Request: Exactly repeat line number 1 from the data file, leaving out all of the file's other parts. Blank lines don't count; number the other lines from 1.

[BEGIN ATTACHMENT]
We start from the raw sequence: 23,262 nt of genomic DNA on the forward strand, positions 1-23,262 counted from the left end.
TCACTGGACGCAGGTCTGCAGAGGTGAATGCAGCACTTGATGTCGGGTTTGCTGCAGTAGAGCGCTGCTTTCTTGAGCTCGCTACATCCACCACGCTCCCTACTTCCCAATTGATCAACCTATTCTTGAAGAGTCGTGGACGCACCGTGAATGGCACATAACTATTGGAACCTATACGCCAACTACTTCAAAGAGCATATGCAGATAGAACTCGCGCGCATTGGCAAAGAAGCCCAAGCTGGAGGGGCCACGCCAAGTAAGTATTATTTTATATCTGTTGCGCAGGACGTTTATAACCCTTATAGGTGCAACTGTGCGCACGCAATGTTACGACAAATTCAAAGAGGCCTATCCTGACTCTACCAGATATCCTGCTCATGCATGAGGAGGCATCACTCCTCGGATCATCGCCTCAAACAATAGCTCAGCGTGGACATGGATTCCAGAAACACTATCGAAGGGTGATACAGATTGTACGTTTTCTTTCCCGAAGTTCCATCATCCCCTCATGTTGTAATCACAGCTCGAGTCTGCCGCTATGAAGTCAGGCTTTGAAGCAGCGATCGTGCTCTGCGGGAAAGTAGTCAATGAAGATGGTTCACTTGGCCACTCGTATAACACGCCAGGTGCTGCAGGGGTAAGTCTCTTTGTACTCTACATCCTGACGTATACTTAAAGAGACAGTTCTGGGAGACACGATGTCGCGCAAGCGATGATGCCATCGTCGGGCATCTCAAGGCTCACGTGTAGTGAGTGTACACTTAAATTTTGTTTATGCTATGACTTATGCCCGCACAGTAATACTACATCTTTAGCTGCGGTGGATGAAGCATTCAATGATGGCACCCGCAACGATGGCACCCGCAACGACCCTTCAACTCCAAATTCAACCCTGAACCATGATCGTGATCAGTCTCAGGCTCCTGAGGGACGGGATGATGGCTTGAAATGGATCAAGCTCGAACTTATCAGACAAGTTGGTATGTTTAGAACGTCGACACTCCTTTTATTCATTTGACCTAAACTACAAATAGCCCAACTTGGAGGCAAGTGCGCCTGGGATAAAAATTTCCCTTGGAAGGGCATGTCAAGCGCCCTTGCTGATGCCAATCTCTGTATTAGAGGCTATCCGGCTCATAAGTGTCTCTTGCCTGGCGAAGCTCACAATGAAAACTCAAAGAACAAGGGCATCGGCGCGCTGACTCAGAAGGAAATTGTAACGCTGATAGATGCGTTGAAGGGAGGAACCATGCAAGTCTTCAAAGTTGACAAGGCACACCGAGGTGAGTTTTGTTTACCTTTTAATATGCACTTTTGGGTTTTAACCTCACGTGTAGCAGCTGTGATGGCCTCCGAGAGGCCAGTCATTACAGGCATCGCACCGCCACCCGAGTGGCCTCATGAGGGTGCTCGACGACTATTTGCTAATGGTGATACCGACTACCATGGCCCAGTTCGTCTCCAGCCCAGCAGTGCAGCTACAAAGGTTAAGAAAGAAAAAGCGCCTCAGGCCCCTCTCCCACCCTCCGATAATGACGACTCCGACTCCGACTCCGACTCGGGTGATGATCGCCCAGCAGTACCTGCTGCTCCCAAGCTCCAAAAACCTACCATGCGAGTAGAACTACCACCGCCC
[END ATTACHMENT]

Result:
We start from the raw sequence: 23,262 nt of genomic DNA on the forward strand, positions 1-23,262 counted from the left end.